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The Tufts Daily
Where you read it first | Monday, October 2, 2023

Yolanda Smith named new executive director of public safety

Yolanda Smith, Tufts' incoming executive director of public safety, is pictured.

Yolanda Smith will become Tufts University’s next executive director of public safety, according to an email sent to the Tufts community on Tuesday. The email was signed by Executive Vice President Michael Howard and Vice President for Operations Barbara Stein.

In her new role at Tufts, Smith will "lead the university’s emergency management, fire safety, threat assessment and management, emergency medical services, and police functions," according to the email.

Smith will assume the role on July 1. She is currently special sheriff and superintendent of the Suffolk County House of Correction with the Suffolk County Sheriff’s Department. In this role, she oversees over 1,000 staff and 1,400 inmates.

Smith joined the Suffolk County Sheriff’s Department as a correction officer in 1995. She worked as a Drug Abuse Resistance Education officer and served as a corporal, lieutenant, captain, assistant deputy superintendent and assistant superintendent before becoming superintendent.

As superintendent, Smith increased opportunities for female and LGBTQ inmates, and she introduced programs to help young offenders earn high school and college degrees. She also implemented “open circles” — programs where inmates could express themselves through poetry and art — following the killing of George Floyd last summer.

Smith implemented weekly visits from herself and command staff to housing units to field resident questions and concerns. She also created a less threatening uniform for some sheriff personnel so those in custody were not always engaged with fully uniformed officers.

As executive director of public safety at Tufts, Smith will be tasked with implementing therecently released recommendations of the Working Group on Campus Safety and Policing, which include improved transparency and community engagement, increasing the use of non-police-officer personnel for routine services — such as well-being checks, lockouts and transports — and expanding the Tufts University Police Department’s use of mental health professionals to respond to mental health crises.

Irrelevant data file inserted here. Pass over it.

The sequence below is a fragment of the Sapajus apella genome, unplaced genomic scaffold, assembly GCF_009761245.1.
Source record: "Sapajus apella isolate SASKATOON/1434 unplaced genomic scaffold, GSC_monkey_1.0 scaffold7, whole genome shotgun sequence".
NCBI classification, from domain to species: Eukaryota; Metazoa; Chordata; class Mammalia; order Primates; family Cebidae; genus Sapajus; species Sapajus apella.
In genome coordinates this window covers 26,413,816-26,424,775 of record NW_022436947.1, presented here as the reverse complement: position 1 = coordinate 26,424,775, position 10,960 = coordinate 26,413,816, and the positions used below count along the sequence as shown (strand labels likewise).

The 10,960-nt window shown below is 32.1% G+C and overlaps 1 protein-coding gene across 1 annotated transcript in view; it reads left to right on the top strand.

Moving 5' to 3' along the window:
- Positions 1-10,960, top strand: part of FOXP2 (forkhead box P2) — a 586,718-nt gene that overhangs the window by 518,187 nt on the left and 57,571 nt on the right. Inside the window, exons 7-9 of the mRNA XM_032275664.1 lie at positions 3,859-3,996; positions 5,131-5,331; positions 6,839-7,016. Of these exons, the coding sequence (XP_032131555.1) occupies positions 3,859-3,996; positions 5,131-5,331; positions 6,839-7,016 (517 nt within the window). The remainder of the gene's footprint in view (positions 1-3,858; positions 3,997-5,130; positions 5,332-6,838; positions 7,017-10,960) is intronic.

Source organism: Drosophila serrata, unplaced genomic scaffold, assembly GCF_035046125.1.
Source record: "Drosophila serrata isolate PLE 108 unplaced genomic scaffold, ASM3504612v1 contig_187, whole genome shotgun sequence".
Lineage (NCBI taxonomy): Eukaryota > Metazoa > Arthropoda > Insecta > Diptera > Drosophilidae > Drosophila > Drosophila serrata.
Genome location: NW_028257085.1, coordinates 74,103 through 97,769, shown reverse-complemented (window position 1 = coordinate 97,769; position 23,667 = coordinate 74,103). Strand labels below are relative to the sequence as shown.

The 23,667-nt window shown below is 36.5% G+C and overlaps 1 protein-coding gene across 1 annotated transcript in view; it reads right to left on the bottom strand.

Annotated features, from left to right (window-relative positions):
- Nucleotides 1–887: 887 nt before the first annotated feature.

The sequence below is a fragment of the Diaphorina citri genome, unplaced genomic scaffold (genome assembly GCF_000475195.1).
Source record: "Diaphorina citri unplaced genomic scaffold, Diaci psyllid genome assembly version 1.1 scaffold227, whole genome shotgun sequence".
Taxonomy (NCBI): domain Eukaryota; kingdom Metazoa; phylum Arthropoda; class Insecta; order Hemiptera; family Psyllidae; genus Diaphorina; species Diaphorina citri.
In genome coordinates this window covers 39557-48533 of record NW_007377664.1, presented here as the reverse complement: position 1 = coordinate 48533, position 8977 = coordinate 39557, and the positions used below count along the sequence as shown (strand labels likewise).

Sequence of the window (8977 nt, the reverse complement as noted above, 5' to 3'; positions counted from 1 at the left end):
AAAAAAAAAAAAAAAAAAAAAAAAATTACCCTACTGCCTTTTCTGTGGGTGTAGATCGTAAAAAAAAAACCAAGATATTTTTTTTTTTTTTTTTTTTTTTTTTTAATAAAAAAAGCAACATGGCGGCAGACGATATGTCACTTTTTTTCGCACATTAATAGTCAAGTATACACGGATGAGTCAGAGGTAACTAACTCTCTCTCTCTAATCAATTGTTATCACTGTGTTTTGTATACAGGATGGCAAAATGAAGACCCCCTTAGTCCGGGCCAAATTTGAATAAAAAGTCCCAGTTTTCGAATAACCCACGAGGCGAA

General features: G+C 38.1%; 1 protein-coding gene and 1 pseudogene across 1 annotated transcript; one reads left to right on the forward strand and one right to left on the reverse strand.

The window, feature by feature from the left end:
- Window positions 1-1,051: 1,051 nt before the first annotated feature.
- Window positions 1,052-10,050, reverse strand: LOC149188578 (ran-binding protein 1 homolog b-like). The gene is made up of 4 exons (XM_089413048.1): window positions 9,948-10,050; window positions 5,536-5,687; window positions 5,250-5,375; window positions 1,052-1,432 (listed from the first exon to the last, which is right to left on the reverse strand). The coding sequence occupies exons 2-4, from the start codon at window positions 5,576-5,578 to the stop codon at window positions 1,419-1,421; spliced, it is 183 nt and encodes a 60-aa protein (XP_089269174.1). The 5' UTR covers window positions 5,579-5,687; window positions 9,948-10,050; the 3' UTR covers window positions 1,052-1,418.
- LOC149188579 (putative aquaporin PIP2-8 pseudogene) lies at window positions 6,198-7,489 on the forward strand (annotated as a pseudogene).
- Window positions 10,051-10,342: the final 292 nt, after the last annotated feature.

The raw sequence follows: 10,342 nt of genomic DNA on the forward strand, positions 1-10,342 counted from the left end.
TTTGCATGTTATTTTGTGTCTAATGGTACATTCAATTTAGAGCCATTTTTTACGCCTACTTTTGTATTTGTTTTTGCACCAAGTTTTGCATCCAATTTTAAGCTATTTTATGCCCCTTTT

“When President Monaco committed Tufts to being an anti-racist community, I really wanted to be part of that,” Smith said in a Tufts Now article. “In conversations I’ve already had at Tufts, everyone has been receptive to change. They want to be part of the solution.”

The university-wide search committee, which included students, faculty and staff from across all of Tufts’ campuses, fielded over 100 individuals from across the country. In their email, Howard and Stein thanked the committee for its work.

“Through the hard work of the search committee—and all those who contributed to this search—we have found in [Smith] a leader whose unwavering commitment to diversity and inclusion, collaborative leadership, and thoughtful innovation distinguished her in an exceptionally strong pool of candidates,” the email said.

Smith will replace Chip Coletta, interim director of public safety, who occupied the role shortly afterKevin Maguire stepped down as executive director of public safety in October 2019.